The Obama administration today is coming under fire from pro-life advocates who submitted tens of thousands of public comments opposing a new mandate that would force insurance companies to cover birth control, contraception and drugs that may cause abortions.
The administration has initially approved a recommendation from the Institute of Medicine suggesting that it force insurance companies to pay for birth control and drugs that can cause abortions under the Obamacare government-run health care program.
The IOM recommendation, opposed by pro-life groups, called for the Obama administration to require insurance programs to include birth control — such as the morning after pill or the ella drug that causes an abortion days after conception — in the section of drugs and services insurance plans must cover under “preventative care.” The companies will likely pass the added costs on to consumers, requiring them to pay for birth control and, in some instances, drug-induced abortions of unborn children in their earliest days.
Several leading pro-life groups — including the Family Research Council and the nation’s Catholic bishops, among others — had led the charge to urge pro-life Americans to speak out against the recommendation, the mandate to force coverage and the lack of conscience protections of religious groups that don’t want to be forced to purchase insurance coverage with those objectionable provisions to send comments to the Department of Health and Human Services.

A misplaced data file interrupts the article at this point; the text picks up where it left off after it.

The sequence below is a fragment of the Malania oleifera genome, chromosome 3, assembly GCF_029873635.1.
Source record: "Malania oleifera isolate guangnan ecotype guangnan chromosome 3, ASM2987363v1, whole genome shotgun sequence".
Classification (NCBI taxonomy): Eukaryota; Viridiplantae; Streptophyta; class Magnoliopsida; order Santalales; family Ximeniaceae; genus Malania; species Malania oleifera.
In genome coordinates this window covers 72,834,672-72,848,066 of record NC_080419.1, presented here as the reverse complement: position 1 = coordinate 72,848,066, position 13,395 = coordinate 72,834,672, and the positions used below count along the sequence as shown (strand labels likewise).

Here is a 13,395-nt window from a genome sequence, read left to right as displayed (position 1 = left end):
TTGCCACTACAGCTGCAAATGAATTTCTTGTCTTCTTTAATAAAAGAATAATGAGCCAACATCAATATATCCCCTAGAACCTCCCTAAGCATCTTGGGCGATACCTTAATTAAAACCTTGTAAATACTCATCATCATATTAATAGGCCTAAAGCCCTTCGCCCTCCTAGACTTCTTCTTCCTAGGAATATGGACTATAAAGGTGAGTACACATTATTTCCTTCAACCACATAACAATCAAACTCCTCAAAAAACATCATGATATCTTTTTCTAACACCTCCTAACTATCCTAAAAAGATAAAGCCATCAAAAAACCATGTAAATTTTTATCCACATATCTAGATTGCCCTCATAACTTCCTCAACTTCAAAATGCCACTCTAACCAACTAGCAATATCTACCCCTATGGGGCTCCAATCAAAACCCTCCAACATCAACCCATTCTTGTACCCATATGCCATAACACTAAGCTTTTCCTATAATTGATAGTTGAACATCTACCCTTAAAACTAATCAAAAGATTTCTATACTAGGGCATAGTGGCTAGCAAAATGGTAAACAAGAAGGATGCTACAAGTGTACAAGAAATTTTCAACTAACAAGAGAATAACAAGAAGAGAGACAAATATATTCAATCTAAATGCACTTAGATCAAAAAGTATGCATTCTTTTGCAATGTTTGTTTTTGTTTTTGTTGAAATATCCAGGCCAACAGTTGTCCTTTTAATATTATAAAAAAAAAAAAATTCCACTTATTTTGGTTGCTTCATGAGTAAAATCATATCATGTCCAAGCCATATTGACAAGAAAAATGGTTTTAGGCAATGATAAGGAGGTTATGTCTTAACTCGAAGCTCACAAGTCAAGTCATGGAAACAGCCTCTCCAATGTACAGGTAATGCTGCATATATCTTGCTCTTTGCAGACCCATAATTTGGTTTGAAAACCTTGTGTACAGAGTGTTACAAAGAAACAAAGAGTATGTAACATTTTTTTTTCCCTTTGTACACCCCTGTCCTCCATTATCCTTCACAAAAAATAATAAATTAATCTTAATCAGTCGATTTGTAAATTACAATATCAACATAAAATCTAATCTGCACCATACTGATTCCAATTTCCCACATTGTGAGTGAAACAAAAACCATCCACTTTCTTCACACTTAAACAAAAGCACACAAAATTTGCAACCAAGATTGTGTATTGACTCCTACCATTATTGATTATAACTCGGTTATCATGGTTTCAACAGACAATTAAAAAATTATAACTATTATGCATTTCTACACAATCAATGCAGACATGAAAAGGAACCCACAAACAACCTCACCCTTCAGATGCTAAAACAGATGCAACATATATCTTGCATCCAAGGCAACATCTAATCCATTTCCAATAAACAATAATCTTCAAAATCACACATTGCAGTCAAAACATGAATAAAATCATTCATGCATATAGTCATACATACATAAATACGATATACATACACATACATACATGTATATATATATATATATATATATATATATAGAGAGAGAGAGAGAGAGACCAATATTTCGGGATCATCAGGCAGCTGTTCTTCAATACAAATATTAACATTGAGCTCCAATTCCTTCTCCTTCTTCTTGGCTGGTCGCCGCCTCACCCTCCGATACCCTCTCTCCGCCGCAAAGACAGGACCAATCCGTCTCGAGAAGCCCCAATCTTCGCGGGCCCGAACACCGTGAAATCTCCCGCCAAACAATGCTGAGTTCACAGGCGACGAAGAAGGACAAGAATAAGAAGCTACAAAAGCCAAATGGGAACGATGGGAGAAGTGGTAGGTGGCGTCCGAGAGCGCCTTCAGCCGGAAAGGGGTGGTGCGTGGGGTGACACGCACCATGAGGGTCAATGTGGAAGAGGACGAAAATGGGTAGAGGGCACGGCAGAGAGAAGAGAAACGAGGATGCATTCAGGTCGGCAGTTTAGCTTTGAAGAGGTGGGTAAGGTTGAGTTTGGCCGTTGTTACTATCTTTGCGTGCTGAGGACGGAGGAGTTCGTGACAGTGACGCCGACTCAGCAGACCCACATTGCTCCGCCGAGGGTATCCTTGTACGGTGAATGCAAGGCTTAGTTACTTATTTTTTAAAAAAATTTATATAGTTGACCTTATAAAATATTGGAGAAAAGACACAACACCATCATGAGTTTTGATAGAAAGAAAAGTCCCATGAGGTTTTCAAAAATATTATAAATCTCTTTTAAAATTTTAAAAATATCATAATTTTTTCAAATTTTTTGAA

Even though tens of thousands of pro-life Americans have done so, Jeanne Monahan of FRC says the Obama administration is not making those comments public, as promised.
“On September 30th, the Department of Health and Human Services (HHS) received thousands of negative comments related to the interim final rule published on August 3rd where all insurance plans were informed that they must cover the full range of FDA-approved contraceptives with no co-pay,” Monahan explains. “A very narrowly defined conscience exemption for religious organizations was included which, in essence, covers only places of worship and was originally drafted by the American Civil Liberties Union (ACLU) for a bill in California.”
“Curious to read some of the comments and get a sense of volume, this week I perused the official regulatory website of the government, regulations.gov,” she continues. “Recall that the language from the rule indicated that comments would be posted publicly: ‘All comments are posted on the Internet exactly as received, and can be retrieved by most Internet search engines.'”
“Much to my surprise, my search led me to only a very small number of comments — under 100,” Monahan says. “Knowing that FRC constituents alone submitted close to 12000 comments, and that USCCB constituents filed close to 60,000 comments, I was surprised and assumed I was searching incorrectly.”
Monahan called the regulations.gov helpline and had a customer service representative walk her through the process to assure her she was accessing the web site correctly.
“At the end of that conversation together we located only 58 comments,” Monahan says. “I then asked the customer service representative if HHS may withhold certain comments. The representative ironically began by telling me that the ‘Obama Administration is committed to transparency’ but then told me that HHS has control over what they post.”